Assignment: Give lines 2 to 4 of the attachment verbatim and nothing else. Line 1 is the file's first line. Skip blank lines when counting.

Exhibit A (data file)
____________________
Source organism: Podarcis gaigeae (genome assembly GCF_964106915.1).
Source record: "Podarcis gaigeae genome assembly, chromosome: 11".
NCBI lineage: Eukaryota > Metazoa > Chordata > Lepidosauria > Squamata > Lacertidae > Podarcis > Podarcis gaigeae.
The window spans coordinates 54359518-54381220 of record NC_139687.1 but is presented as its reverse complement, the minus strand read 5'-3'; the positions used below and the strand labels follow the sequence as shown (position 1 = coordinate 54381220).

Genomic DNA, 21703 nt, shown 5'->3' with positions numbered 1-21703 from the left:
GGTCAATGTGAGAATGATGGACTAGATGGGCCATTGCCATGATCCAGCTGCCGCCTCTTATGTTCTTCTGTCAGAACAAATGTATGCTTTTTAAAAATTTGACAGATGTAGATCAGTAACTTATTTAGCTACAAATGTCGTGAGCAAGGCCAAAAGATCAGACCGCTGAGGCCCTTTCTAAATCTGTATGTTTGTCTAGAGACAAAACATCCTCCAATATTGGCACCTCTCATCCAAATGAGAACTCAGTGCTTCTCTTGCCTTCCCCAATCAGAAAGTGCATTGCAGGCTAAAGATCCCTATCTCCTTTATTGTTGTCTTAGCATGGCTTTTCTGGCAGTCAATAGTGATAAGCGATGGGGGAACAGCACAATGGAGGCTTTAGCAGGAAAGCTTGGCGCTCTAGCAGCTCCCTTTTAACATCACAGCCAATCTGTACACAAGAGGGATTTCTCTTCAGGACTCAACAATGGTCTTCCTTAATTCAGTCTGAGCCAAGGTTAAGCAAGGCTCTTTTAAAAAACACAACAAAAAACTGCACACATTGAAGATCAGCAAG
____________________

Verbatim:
Source record: "Podarcis gaigeae genome assembly, chromosome: 11".
NCBI lineage: Eukaryota > Metazoa > Chordata > Lepidosauria > Squamata > Lacertidae > Podarcis > Podarcis gaigeae.
The window spans coordinates 54359518-54381220 of record NC_139687.1 but is presented as its reverse complement, the minus strand read 5'-3'; the positions used below and the strand labels follow the sequence as shown (position 1 = coordinate 54381220).